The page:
Meet the Browns

Most of the time, MR service technicians Alan and Grant Brown from Sydney work in scorching heat. This time the father-son team were fortunate: they were heading for the cool of New Zealand.

TTemperature-wise this is one of the more comfortable jobs for Alan and Grant Brown. They are working in a primary substation of the national network operator Transpower in the mild climate of New Zealand’s capital, Wellington. At other times, the two service specialists handle the maintenance of on-load tap-changers in the torrid heat of the Australian Outback, where the ther- mometer has been known to read 60 degrees Celsius. Then, on other days, they work in regions with the same level of sweltering heat: in Papua New Guinea, Vanuatu, New Caledonia or Tahiti. In total, five service technicians at Reinhausen Australia service this giant area of operation with eight different time zones. “We are on site with the cus-tomer for about three weeks of each month,” says Alan.


The father-son team has three days to complete the work in Wellington. For normal maintenance work this would be a considered a generous timeframe, but this job is more complex: they have to conduct a rebuild of three single-phase on-load tap-changers in the three transformers of the primary substation. Therefore, two service technicians working simultaneously are needed to complete the job on time. “Many customers require short down times during maintenance work” says 22-year-old Grant. He has been working with Reinhausen Australia for five years, becoming certified as a Premium Service Provider after a four-week training course in Regensburg in 2016.

His father Alan is an old hand in the service business. He has specialized in maintenance and repair work, retrofitting as well as diagnostics and analysis of transformers with Reinhausen Australia for 18 years. “Transpower noticed some anomalies in a measurement on the transformers. We carried out an inspection, but couldn’t find any irregularities. Nonetheless, we recommended that the on-load tap-changers and the motor-drive units be refurbished and brought up-to-date since they had been in continuous operation since 1975,” says Alan.

Grant summarizes the process: “The three transformers each contain an older style M-type on-load tap-changer which we need to rebuild and bring up to modern standards. For this process, we must completely dismantle the diverter switch units into all individual parts and then clean and inspect all mechanical and insulating components such as the transition resistors. For this job, we will be installing a new energy accumulator system and exchanging contacts and other critical components and then rebuilding the diverter-switch unit. When that’s done, maintenance for the motor-drive unit and the drive shafts are next in line.” Some 40 kilograms of spare parts per on-load tap-changer were shipped to Wellington in advance for this purpose.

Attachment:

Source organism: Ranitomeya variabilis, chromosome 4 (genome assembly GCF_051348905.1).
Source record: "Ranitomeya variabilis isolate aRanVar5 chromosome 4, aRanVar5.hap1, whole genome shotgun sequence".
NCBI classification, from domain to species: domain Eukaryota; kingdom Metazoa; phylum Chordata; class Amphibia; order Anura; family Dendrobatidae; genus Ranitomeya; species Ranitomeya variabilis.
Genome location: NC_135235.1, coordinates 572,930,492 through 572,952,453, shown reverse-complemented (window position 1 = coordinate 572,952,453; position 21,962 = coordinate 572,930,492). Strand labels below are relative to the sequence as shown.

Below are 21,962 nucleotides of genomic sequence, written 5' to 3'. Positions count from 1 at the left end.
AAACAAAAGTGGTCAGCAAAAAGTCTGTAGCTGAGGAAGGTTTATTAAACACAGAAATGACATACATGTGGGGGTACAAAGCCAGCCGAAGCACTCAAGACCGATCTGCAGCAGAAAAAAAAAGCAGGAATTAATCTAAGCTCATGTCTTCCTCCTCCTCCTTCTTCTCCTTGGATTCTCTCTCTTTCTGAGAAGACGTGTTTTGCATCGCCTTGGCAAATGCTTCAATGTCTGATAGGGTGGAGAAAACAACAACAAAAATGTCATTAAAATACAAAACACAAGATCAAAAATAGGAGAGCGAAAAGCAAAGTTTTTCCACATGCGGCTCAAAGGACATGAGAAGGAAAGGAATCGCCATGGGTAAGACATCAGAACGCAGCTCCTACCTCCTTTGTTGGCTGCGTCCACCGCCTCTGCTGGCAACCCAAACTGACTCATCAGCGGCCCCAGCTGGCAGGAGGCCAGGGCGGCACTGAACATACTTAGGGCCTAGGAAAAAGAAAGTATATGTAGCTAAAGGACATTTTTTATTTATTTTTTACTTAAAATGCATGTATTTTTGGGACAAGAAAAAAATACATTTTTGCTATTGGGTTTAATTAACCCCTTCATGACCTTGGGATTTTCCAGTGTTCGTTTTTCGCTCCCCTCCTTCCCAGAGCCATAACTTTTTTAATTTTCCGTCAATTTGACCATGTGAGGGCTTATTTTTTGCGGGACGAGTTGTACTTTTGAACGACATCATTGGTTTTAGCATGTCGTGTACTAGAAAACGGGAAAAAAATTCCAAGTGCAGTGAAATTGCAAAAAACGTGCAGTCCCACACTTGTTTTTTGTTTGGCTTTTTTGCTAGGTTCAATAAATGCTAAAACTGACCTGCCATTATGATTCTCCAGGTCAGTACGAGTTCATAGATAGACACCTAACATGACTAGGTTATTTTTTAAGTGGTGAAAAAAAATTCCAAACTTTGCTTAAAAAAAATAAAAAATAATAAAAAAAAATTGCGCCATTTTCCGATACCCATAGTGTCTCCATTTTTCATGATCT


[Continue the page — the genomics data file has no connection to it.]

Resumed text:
The young technician has already neatly laid out the tap-changer components on a workbench together with the oil compartment. He carefully replaces the copper contacts and exchanges the old flexible leads with new ones. This is work that requires a fine touch. “It feels like there are a million parts in front of you, but there is a checklist process that helps make sure you don’t forget anything. The tap changer is a high-risk component. If it doesn’t function, the transformer doesn’t either,” says Alan, who is now monitoring the removal of the diverter-switch insert from the oil compartment of the next transformer. “There is a great deal of responsibility with this work. But when the overhauled transformer is switched back on and functions, you know you’ve done your job right,” explains the experienced service technician.


Neither of the two experiences nervousness or fear of errors. “They simply don’t arise, thanks to thorough, continuous training where what we learn becomes ingrained in us. You have your own routine and you know you’ve checked everything,” says Grant. It is not often that father and son are on the same assignment since service technicians are often on site alone. They are only paired up when the job is especially extensive. “I see an enormous benefit from such assignments,” says Grant, “Experience is very important in this job.”

On the last work day, Grant, secured by a harness and firmly footed on top of the transformer – assists and monitors to ensure that the last of the three refurbished diverter-switch inserts is lowered into the transformer correctly. The technicians refurbish and maintain the motor-drive units and the drive shaft on the final day as well. The last screw has been put into place mere moments before Alan cranks the connection between the drive unit and the tap changers on each transformer in order to synchronize them so that there is less than a hand crank turn between them.

Afterwards, he conducts yet another mechanical test which runs through all 13 positions. “All done,” says Alan to Grant, as the young technician packs up his equipment. Father and son are already looking forward to a relaxing weekend in Sydney. On Monday, the two have more work waiting for them. Next up is an assignment in Tasmania.

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The New Zealand transmission network operator Transpower maintains a power grid covering a total of 12,000 kilometers and operates a total of 170 primary substations with 1093 transformers. Most of the energy here comes from renewable resources:

The Reinhausen Australia subsidiary was founded in 1987 in Sydney and is celebrating its 30-year anniversary this year. Today, 11 employees work here, including five service technicians who take care of the entire Pacific region, in addition to Australia and New Zealand.

We have 150 certified service technicians in the field worldwide. You can find the nearest Premium Service Provider in your area here:


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